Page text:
The race to provide plastic materials for the still-growing medical-devices sector continues and materials firms PolyOne Corp. and RTP Co. are taking their best shots.
PolyOne of Avon Lake, Ohio, and Winona, Minn.-based RTP each touted materials as solutions for medical markets at the Plastics in Medical Devices 2011 conference, held April 11-13 in Huron.
PolyOne's GLS unit has aimed five grades of its Versaflex-brand thermoplastic elastomers at the medical-tubing market. Two of those grades are made with a plasticizer, while the remaining three are not, said Joe Kutka, global market manager. Versaflex can be based on a variety of TPE technologies, including styrenic block copolymers, copolyesters, thermoplastic polyurethanes and thermoplastic vulcanizates.
The health-care market is looking at thermoplastic elastomers because of the search for alternatives, he said. There are concerns with PVC and [plasticizers], and they're looking to replace thermosets like butyl rubber with thermoplastics.
Styrenic TPEs offer options in this area by having the broadest hardness range from gels to flexible tubing of any TPE. In fluid-delivery systems, this has created opportunities for styrenic TPEs to be used in intravenous-infusion sets in applications ranging from IV bags to drip chambers, connectors and tubing. PolyOne also has examined bonds formed between fluid-delivery parts using its materials and other resins such as polypropylene, polycarbonate and ABS.
Any material offered to the medical sector for fluid-delivery systems, however, has to meet customer requirements such as sterilization, weldability and printability, Kutka said. And when plasticizers are needed, PolyOne has avoided materials such as di(2-ethylhexyl) phthalate, or DEHP which has come under scrutiny because of alleged health risks and instead used materials such as paraffinic white mineral oil, which Kutka described as extremely safe.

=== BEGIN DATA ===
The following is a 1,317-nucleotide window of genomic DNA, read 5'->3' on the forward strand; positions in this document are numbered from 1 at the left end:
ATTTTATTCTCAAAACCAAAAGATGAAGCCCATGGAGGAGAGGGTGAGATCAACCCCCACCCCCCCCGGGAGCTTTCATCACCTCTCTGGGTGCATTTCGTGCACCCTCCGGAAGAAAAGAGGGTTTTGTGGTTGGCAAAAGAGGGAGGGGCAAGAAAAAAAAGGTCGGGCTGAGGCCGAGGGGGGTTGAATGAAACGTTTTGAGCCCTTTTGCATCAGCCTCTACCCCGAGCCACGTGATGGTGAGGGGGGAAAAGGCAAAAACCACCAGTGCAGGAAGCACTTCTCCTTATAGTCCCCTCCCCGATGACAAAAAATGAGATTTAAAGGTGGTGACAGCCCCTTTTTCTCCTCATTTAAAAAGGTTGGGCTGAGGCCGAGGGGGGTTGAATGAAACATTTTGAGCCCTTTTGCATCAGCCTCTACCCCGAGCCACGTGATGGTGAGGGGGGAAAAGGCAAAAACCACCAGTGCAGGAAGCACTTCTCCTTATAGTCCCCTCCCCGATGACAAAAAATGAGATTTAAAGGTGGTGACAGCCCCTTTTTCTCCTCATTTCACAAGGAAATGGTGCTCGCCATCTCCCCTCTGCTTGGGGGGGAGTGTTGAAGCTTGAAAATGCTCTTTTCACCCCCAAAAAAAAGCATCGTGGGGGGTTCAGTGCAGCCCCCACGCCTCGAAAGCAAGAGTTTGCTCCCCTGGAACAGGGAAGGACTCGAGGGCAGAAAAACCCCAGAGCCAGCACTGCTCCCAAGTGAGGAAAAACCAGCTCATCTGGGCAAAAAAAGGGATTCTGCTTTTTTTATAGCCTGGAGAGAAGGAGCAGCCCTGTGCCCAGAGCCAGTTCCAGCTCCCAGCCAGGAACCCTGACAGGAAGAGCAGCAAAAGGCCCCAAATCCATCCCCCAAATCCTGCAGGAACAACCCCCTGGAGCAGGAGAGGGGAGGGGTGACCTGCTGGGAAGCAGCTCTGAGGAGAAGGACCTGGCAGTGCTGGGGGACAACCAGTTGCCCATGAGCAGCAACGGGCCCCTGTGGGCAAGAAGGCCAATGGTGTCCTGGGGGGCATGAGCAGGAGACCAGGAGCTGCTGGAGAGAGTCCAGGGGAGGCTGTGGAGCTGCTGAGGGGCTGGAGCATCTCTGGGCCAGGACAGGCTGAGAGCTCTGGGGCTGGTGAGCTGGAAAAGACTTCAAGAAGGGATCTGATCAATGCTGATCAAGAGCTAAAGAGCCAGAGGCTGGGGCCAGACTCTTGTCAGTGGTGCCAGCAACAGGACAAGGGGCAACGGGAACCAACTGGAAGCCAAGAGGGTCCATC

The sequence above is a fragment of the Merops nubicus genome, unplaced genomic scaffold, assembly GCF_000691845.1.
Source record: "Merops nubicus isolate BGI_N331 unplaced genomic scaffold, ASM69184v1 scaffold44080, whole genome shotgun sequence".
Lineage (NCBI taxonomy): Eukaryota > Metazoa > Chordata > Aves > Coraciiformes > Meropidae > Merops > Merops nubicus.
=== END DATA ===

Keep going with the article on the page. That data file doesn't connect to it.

At RTP, researchers have been focused on finding ways to maximize the use of color in medical devices.
Color selection for medical devices is a critical skill, said Josh Blackmore, global health-care manager. Color can be involved in size, type, function or consumer preference. We're also seeing a consumer crossover effect, where customers prefer a color because they associate it with another brand or company. Color can be a functional requirement as well as appearance.
As a result, RTP looks at commercial color, critical color, sterilization shift and global brand specification, when helping a customer develop a color for a medical application, according to color and additive marketing specialist Mike Chappell.
If a tolerance is too tight, you can set yourself up for more returns, color rejects and more production costs, Chappell said. To prevent this from happening, RTP uses both visual and instrumental color evaluation.
Chappell added that some popular special effects for plastics such as metallic, pearlescent, sparkle or marble looks might not be possible for medical devices. Compounders also need to keep up with the U.S. Food and Drug Administration and the European Union, which Blackmore said are putting increased scrutiny on colorants for plastic to pass biologic testing.
Also at the conference, medical market veteran Len Czuba gave a rundown of different material trends within the sector. Czuba, president of Czuba Enterprises Inc. consulting firm in Lombard, Ill., said there's been a big explosion in the use of plastics and polymers in orthopedic devices.
He also identified implantables, cardiovascular applications, minimally invasive surgery, MRI and imaging, and migration of care from hospital to home as hot growth areas within medical plastics.
And while PVC remains the most widely used medical plastic by volume, the material continues to struggle with DEHP-related concerns, which has opened the door for other materials to compete in IV bags and other applications. The PVC industry hasn't done enough to get the facts out about the material, Czuba said.
PVC makers have responded with non-phthalate PVC grades, but the material still is battling with PP copolymers and blends, styrenic block copolymers, polyethylene copolymers and other materials, according to Czuba.